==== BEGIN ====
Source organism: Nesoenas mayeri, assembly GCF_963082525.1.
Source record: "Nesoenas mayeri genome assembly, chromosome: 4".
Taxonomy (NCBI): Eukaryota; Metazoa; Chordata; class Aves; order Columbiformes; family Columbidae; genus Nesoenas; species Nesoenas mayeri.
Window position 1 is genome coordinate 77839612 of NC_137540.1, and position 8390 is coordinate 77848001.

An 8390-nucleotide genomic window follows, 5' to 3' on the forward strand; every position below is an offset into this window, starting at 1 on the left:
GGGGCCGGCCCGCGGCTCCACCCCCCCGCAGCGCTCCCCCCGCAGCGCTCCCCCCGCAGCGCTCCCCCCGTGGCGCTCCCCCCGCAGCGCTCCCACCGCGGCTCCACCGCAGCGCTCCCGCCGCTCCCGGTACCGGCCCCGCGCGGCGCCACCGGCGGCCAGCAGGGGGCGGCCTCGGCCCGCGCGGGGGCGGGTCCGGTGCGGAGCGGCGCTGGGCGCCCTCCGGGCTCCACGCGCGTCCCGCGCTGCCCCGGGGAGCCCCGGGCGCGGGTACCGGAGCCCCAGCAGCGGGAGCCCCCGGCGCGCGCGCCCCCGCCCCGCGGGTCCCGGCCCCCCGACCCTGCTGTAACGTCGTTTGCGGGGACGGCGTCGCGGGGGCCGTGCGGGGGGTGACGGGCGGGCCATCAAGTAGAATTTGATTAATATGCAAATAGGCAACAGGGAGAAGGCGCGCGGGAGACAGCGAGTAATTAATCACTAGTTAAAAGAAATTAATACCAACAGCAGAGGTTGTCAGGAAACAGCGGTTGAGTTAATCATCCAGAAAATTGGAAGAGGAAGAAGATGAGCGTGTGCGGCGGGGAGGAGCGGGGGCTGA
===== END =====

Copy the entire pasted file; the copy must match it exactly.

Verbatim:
Source organism: Nesoenas mayeri, assembly GCF_963082525.1.
Source record: "Nesoenas mayeri genome assembly, chromosome: 4".
Taxonomy (NCBI): Eukaryota; Metazoa; Chordata; class Aves; order Columbiformes; family Columbidae; genus Nesoenas; species Nesoenas mayeri.
Window position 1 is genome coordinate 77839612 of NC_137540.1, and position 8390 is coordinate 77848001.

An 8390-nucleotide genomic window follows, 5' to 3' on the forward strand; every position below is an offset into this window, starting at 1 on the left:
GGGGCCGGCCCGCGGCTCCACCCCCCCGCAGCGCTCCCCCCGCAGCGCTCCCCCCGCAGCGCTCCCCCCGTGGCGCTCCCCCCGCAGCGCTCCCACCGCGGCTCCACCGCAGCGCTCCCGCCGCTCCCGGTACCGGCCCCGCGCGGCGCCACCGGCGGCCAGCAGGGGGCGGCCTCGGCCCGCGCGGGGGCGGGTCCGGTGCGGAGCGGCGCTGGGCGCCCTCCGGGCTCCACGCGCGTCCCGCGCTGCCCCGGGGAGCCCCGGGCGCGGGTACCGGAGCCCCAGCAGCGGGAGCCCCCGGCGCGCGCGCCCCCGCCCCGCGGGTCCCGGCCCCCCGACCCTGCTGTAACGTCGTTTGCGGGGACGGCGTCGCGGGGGCCGTGCGGGGGGTGACGGGCGGGCCATCAAGTAGAATTTGATTAATATGCAAATAGGCAACAGGGAGAAGGCGCGCGGGAGACAGCGAGTAATTAATCACTAGTTAAAAGAAATTAATACCAACAGCAGAGGTTGTCAGGAAACAGCGGTTGAGTTAATCATCCAGAAAATTGGAAGAGGAAGAAGATGAGCGTGTGCGGCGGGGAGGAGCGGGGGCTGA